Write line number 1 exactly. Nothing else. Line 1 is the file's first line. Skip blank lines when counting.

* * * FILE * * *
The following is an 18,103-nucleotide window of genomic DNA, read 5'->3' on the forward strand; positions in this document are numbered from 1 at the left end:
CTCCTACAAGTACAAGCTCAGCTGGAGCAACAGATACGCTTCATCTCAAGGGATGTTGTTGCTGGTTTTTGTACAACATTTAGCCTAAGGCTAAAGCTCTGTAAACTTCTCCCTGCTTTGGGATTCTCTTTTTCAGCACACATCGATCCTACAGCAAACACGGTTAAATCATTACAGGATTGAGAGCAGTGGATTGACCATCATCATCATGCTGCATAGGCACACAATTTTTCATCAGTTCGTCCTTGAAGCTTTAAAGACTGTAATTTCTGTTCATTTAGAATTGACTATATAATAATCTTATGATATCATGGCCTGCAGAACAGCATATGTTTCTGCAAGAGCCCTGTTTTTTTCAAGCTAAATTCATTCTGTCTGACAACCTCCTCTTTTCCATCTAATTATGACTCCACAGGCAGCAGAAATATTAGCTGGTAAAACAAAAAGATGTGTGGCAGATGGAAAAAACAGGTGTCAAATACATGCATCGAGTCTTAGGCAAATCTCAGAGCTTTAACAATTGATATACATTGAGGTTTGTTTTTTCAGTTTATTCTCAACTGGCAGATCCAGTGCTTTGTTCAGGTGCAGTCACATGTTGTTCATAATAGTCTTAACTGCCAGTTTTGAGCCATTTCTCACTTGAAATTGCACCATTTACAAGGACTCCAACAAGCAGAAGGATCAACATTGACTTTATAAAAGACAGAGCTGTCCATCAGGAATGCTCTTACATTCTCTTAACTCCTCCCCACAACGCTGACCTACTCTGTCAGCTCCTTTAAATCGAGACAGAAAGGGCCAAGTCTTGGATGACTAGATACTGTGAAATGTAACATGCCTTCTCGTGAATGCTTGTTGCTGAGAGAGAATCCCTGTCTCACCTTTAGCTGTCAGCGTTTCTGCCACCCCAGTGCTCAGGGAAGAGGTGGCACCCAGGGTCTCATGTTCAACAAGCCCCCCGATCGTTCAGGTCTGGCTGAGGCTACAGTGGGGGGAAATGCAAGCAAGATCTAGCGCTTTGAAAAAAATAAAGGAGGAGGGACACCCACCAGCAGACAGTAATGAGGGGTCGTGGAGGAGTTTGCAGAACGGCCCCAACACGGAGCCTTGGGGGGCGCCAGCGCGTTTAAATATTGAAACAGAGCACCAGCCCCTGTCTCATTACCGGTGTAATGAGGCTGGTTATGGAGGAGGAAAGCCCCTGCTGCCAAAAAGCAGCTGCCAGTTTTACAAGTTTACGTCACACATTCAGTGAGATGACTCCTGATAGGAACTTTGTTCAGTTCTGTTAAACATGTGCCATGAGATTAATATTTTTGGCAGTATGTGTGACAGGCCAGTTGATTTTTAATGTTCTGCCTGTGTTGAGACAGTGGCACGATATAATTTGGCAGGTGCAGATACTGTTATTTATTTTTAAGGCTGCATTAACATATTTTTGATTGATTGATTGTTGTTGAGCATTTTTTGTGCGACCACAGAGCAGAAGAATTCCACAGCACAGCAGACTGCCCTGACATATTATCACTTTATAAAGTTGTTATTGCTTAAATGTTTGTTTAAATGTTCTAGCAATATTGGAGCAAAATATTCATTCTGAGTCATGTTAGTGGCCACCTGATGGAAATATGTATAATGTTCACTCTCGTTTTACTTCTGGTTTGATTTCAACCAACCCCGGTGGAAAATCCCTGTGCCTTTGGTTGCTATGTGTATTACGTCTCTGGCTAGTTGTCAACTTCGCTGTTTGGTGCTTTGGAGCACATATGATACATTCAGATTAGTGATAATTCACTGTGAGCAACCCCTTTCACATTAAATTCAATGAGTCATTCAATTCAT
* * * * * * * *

The following is an 18,103-nucleotide window of genomic DNA, read 5'->3' on the forward strand; positions in this document are numbered from 1 at the left end: